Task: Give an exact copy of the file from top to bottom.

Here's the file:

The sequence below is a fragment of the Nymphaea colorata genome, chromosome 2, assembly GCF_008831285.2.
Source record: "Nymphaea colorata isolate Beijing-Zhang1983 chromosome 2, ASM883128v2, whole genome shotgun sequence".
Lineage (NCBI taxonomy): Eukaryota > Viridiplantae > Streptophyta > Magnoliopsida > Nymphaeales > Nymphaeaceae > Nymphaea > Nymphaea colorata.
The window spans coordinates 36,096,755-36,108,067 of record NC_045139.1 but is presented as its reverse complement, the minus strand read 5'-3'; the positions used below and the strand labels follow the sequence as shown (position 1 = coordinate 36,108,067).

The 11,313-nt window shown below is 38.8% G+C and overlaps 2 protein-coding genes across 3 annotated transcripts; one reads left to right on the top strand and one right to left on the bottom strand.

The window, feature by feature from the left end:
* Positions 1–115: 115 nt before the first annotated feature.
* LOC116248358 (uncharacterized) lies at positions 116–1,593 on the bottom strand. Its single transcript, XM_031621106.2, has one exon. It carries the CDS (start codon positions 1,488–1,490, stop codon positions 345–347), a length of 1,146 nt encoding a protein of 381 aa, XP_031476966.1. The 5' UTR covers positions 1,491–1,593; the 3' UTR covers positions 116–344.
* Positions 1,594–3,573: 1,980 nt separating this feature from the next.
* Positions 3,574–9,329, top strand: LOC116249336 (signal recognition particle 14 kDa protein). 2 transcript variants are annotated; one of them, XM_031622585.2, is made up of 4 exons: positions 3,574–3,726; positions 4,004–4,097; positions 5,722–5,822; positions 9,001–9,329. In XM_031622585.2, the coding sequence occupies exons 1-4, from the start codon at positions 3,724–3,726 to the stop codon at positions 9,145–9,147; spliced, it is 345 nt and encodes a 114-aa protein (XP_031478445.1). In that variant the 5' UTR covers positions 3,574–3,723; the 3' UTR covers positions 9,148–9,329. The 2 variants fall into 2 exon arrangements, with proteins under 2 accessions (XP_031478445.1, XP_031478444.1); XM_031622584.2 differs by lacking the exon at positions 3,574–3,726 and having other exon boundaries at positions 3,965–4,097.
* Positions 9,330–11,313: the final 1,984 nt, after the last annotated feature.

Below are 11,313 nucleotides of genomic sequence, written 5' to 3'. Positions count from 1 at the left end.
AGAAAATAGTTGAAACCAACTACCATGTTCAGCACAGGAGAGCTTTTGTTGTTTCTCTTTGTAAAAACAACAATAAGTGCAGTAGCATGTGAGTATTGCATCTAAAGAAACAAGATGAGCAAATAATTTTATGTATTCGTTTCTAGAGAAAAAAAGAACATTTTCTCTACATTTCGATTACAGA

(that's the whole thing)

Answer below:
The sequence below is a fragment of the Nymphaea colorata genome, chromosome 2, assembly GCF_008831285.2.
Source record: "Nymphaea colorata isolate Beijing-Zhang1983 chromosome 2, ASM883128v2, whole genome shotgun sequence".
Lineage (NCBI taxonomy): Eukaryota > Viridiplantae > Streptophyta > Magnoliopsida > Nymphaeales > Nymphaeaceae > Nymphaea > Nymphaea colorata.
The window spans coordinates 36,096,755-36,108,067 of record NC_045139.1 but is presented as its reverse complement, the minus strand read 5'-3'; the positions used below and the strand labels follow the sequence as shown (position 1 = coordinate 36,108,067).

The 11,313-nt window shown below is 38.8% G+C and overlaps 2 protein-coding genes across 3 annotated transcripts; one reads left to right on the top strand and one right to left on the bottom strand.

The window, feature by feature from the left end:
* Positions 1–115: 115 nt before the first annotated feature.
* LOC116248358 (uncharacterized) lies at positions 116–1,593 on the bottom strand. Its single transcript, XM_031621106.2, has one exon. It carries the CDS (start codon positions 1,488–1,490, stop codon positions 345–347), a length of 1,146 nt encoding a protein of 381 aa, XP_031476966.1. The 5' UTR covers positions 1,491–1,593; the 3' UTR covers positions 116–344.
* Positions 1,594–3,573: 1,980 nt separating this feature from the next.
* Positions 3,574–9,329, top strand: LOC116249336 (signal recognition particle 14 kDa protein). 2 transcript variants are annotated; one of them, XM_031622585.2, is made up of 4 exons: positions 3,574–3,726; positions 4,004–4,097; positions 5,722–5,822; positions 9,001–9,329. In XM_031622585.2, the coding sequence occupies exons 1-4, from the start codon at positions 3,724–3,726 to the stop codon at positions 9,145–9,147; spliced, it is 345 nt and encodes a 114-aa protein (XP_031478445.1). In that variant the 5' UTR covers positions 3,574–3,723; the 3' UTR covers positions 9,148–9,329. The 2 variants fall into 2 exon arrangements, with proteins under 2 accessions (XP_031478445.1, XP_031478444.1); XM_031622584.2 differs by lacking the exon at positions 3,574–3,726 and having other exon boundaries at positions 3,965–4,097.
* Positions 9,330–11,313: the final 1,984 nt, after the last annotated feature.

Below are 11,313 nucleotides of genomic sequence, written 5' to 3'. Positions count from 1 at the left end.
AGAAAATAGTTGAAACCAACTACCATGTTCAGCACAGGAGAGCTTTTGTTGTTTCTCTTTGTAAAAACAACAATAAGTGCAGTAGCATGTGAGTATTGCATCTAAAGAAACAAGATGAGCAAATAATTTTATGTATTCGTTTCTAGAGAAAAAAAGAACATTTTCTCTACATTTCGATTACAGA